by Georgia McKirgan
Classical economics, from Adam Smith to David Riccardo to Alfred Marshall, is based on a couple of key assumptions. Economic actors (individuals and companies) seek to maximise their utility (satisfaction) by making perfectly rational decisions in possession of perfect information. When these people come together in a market, these motivations and preferences result in the type of market behaviour that we are forever charting in class, using traditional demand and supply curves. As I was thinking about applying this to real world situations, I kept coming across examples where people were not completely rational in their economic behaviour. This bothered me, but I kept assuming that while individuals may not follow these classical patterns of behaviour, a theoretical model based on these assumptions may still give valuable insights in to the real world. I thought no more about this problem until I came across the work of psychologists Daniel Kahneman and Amos Tversky who published a paper in 1979 about Prospect Theory which challenged the classical Expected Utility Theory.
Prospect Theory can be understood with a few simple examples. A key assumption in Prospect Theory is 'Loss Aversion' which means that losses hurt more than gains feel good. This differs from expected utility theory in which a rational agent would have a symmetrical utility curve around zero. In a laboratory setting, Kahneman and Tversky conducted a number of experiments. Subjects were asked to choose between a pair of probability-weighted outcomes. First, they were asked to choose between a 100% chance of winning $500 and a 50% chance of winning $1,000. The majority of respondents chose the 100% chance of winning $500. As the two choices are equal on a probability-weighted basis, the classical theory would suggest people should be neutral between the two choices. On the loss side, subjects were asked to choose between a 100% chance of losing $500 or a 50% chance of losing $1,000. Rather than take a guaranteed loss of $500, most subjects took the option of a 50% chance of a $1,000 loss. Take another example. Subjects were asked to put a dollar value on two life insurance policies. One would cover the subject from death for a period of 10 years. The other would cover the subject from death in a terrorist attack for 10 years. On average, the subjects put a higher value on the second policy despite the fact that the first policy covered terrorism as well as any other kind of death in the same 10 year period. For the subjects, death in a terrorist attack sounds worse than other kinds of death so they ascribe a higher value to a policy that covers that event despite the fact that the other policy has more coverage. Basing economic theories on more accurate descriptions of how economic actors behave sounds like a much better approach. These are not random errors of judgement but predictable cognitive biases.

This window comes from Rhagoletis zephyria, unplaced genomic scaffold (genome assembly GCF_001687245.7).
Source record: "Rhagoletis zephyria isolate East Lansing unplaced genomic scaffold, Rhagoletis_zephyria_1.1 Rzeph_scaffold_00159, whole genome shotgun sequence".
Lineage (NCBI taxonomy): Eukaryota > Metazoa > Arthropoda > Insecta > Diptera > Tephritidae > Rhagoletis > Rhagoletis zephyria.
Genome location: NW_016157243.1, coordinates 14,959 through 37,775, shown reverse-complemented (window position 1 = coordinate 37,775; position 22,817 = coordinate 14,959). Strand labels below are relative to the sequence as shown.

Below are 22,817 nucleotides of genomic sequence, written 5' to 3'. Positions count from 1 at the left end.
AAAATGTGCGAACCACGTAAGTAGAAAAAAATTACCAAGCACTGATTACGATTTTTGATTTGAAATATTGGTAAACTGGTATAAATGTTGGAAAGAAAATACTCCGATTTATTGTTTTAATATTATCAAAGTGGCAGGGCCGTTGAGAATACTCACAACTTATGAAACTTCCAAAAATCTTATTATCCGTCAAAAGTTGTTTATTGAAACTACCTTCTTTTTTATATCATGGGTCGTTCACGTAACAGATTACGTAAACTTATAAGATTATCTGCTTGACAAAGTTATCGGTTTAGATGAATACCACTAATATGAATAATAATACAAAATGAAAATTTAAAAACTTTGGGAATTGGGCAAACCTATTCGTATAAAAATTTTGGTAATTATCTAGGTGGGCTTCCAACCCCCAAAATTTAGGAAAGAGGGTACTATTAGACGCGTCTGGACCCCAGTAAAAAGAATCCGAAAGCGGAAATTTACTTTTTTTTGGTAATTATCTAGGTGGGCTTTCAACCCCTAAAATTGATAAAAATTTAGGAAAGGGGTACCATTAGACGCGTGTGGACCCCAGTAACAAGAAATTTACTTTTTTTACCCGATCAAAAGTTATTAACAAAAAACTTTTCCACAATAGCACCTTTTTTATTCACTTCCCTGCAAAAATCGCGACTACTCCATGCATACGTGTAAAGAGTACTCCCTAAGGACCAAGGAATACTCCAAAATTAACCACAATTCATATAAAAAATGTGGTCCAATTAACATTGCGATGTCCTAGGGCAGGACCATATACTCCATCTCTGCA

Kahneman and Tversky eventually won the Nobel Prize for Economics, despite the fact that they are both academic psychologists. Based on their work, Behavioural Exonomics has developed into one of the most fertile areas of Economics for new thinking. While most of Kahneman and Tversky's experiments were conducted in a laboratory setting, Prospect Theory can be used to better understand many real-life economic situations and one obvious example is financial transactions. The Loss Aversion component of Prospect Theory leads to something called the 'Disposition Effect', the empirical finding that owners of financial assets have a greater propensity to sell an asset that has risen in value since purchase (locking in a profit) rather than sell assets that have fallen in value (locking in a loss). This is puzzling because many asset prices tend to exhibit 'momentum' where assets that have done well, continue to perform well and assets that have performed poorly, continue to lag. A rational approach to this scenario would be to sell the asset that has gone down and hold the asset that has gone down...contrary to what is observed.
Prospect Theory can also be used to be explain the valuation of many technology stocks. Because of the spectacular performance of stocks like Apple ($1.60 in 2002, $150 in 2017), investors tend to overpay for the shares of new companies that might become the next Apple, Facebook or Google. Investors overpay for the small chance that one of theses shares make make them a huge profit.
In 'The Wealth of Nations', Adam Smith talked about the 'invisible hand' which refers to the self-regulating nature of the marketplace in determining how resources are allocated based on individuals acting in their own self-interest. This makes even more sense when we accept that the way these individuals understand their own self-interest is impacted by the aforementioned cognitive biases. We can still build robust economic theories that can be used to predict how markets behave and develop but the fact that humans are not completely rational in terms of how they make economic decisions need not undermine the models if these cognitive biases are fully recognised and incorporated.
At the end of this process, I have a much better understanding of why subjects like Economics and Psychology are grouped together as Social Sciences. The overlap between these subjects is increasing and we need to draw on all of them to build a better understanding of how our society works. Markets and economies are made up of human actors. We cannot have a proper understanding of what is going on without recognising how humans make decisions. Rather than ignore these aspects, I'd rather fully embrace them.